The future of disruptive FinTech post COVID-19 outbreak

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Finch Capital a FinTech VC, has published a report in which it notes the challenges and opportunities that the sector will face both during, and after, the crisis.

Covid-19 is reframing the way we work, consume and interact. Finch Capital says start-ups in the earlier stages of their life cycles are particularly vulnerable if growth stagnates or even drops for a period of 3 – 6 months. The uncertainty of the current situation puts pressure on fundraising, cash management, marketing and staff management.

The report, FinTech: The Future Post CV-19 focuses on:

  1. The short-term impact of the crisis
  2. The structural implications post-crisis, translating into an ever-swifter adoption of digitalisation and
  3. The landscape in terms of growth, unit, economics, consolidation, funding dynamics and exits.

“2020 will be challenging for FinTechs to navigate, but there are better times ahead. Post-crisis, disruptive winners will “take all”, as we expect surging demand from financial services for technology to master digital-only interaction, enabled by AI and big-data analytics,” comments  Radboud Vlaar, Managing Partner at Finch Capital.

The report’s key findings include:

  • Expect crisis mode until Q3 2020, followed by a 12 – 18-month recovery
  • Digital-only becomes the new industry norm in financial services, greatly accelerating a trend which started in the last decade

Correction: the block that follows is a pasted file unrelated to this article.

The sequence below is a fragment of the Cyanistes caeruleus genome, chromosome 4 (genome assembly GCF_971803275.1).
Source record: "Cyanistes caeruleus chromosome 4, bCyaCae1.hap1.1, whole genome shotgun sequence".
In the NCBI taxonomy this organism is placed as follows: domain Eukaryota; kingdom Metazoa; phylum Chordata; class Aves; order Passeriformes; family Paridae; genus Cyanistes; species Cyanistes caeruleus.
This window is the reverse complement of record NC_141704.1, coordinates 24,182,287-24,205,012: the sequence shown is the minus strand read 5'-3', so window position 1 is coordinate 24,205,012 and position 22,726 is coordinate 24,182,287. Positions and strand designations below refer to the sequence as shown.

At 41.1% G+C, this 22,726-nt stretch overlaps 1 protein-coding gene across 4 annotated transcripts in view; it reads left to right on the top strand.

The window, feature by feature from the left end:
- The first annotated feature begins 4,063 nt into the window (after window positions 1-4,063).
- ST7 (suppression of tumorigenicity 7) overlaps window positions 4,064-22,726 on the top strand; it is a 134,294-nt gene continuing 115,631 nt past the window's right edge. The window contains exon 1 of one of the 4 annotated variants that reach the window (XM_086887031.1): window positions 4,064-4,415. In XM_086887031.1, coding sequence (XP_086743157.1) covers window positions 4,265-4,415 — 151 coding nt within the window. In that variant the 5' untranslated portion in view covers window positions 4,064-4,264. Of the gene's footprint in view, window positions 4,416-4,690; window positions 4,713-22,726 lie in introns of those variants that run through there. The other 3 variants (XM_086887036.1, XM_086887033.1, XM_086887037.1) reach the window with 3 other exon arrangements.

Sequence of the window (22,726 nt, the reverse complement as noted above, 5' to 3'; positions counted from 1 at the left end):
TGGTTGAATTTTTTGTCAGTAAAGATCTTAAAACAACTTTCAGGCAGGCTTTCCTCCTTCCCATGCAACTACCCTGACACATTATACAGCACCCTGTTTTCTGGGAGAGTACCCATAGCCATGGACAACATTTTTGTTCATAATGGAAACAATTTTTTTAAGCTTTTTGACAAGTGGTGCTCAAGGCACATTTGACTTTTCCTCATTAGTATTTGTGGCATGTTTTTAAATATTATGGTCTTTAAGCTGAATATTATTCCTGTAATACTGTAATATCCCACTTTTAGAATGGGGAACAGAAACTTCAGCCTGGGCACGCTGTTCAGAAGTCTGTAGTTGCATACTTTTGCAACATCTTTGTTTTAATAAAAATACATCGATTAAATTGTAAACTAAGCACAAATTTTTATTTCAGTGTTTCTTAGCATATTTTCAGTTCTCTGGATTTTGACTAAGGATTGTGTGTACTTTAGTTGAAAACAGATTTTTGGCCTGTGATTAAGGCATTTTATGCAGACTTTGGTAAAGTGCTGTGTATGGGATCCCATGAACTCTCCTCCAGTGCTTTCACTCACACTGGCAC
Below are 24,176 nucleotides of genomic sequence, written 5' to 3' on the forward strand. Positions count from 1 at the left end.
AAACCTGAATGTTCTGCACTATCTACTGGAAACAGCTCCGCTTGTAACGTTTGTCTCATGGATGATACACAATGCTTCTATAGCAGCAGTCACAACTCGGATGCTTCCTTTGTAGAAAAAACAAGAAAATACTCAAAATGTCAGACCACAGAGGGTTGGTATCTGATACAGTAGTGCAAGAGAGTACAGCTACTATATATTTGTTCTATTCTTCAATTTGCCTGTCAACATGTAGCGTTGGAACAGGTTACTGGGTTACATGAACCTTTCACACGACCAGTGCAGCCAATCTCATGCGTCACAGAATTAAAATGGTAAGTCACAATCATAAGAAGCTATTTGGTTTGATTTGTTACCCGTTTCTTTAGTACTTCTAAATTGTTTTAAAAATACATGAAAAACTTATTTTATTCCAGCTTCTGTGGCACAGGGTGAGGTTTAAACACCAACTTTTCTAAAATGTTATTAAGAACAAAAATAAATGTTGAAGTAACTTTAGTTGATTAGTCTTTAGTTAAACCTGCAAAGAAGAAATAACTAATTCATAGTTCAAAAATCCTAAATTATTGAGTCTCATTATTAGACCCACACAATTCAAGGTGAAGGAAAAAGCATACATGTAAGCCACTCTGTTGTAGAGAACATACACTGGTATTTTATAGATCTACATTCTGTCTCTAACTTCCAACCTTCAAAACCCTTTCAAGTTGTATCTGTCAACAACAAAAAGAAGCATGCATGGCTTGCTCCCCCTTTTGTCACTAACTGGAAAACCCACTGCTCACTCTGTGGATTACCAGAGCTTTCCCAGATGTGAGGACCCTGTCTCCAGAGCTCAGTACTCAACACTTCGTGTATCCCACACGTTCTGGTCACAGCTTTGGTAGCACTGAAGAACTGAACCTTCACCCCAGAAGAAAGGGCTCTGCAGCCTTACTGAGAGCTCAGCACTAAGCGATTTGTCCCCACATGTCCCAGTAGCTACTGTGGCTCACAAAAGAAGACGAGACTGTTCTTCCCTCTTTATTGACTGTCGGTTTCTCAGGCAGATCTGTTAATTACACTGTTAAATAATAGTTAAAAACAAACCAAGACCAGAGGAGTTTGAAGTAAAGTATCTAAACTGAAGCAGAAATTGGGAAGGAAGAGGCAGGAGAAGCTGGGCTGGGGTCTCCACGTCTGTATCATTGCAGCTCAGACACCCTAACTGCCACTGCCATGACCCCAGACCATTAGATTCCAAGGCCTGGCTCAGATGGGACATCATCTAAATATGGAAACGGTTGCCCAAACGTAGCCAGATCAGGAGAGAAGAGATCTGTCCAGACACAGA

• Shift to digital-only triggers a “Big Pocket” battle between incumbents and challengers to win the (newly) online customer
  • Financial Institutions turn to FinTech companies rather than in-house solutions to accelerate digital transformation

Among the FinTech sector winners: consumer and SME lending platforms with the best-adapting mechanism to swiftly and efficiently deliver capital to key segments of the economy; mortgage and life insurance digitalisation disrupting the role of intermediaries, whose role was often face-to-face.

FinTech enablers around AI, IoT and software solutions will be in high demand, said Finch Capital, including AI: bots for call-centres; account-opening procedures; loan automation, etc. There will also be an increased need for safe digital IDs given the volume of digital business transacted and robust solutions required for the protection of client assets.

Challenger banks may have a challenging time, according to Finch Capital with past high valuations called into question as a result of high burn and lower expected activity post-crisis. In wealth management, client de-risking and lower AUMs will impact the bottom line.

Finch Capital also warns of a potential pull-back of corporate VC-led investments in combination with higher hurdles for companies’ access to funding, putting pressure on valuations in later-stage rounds. The firm sees the prospect of increased M&A and trade-sales in the under-$250m category of FinTechs, with fewer IPOs expected.

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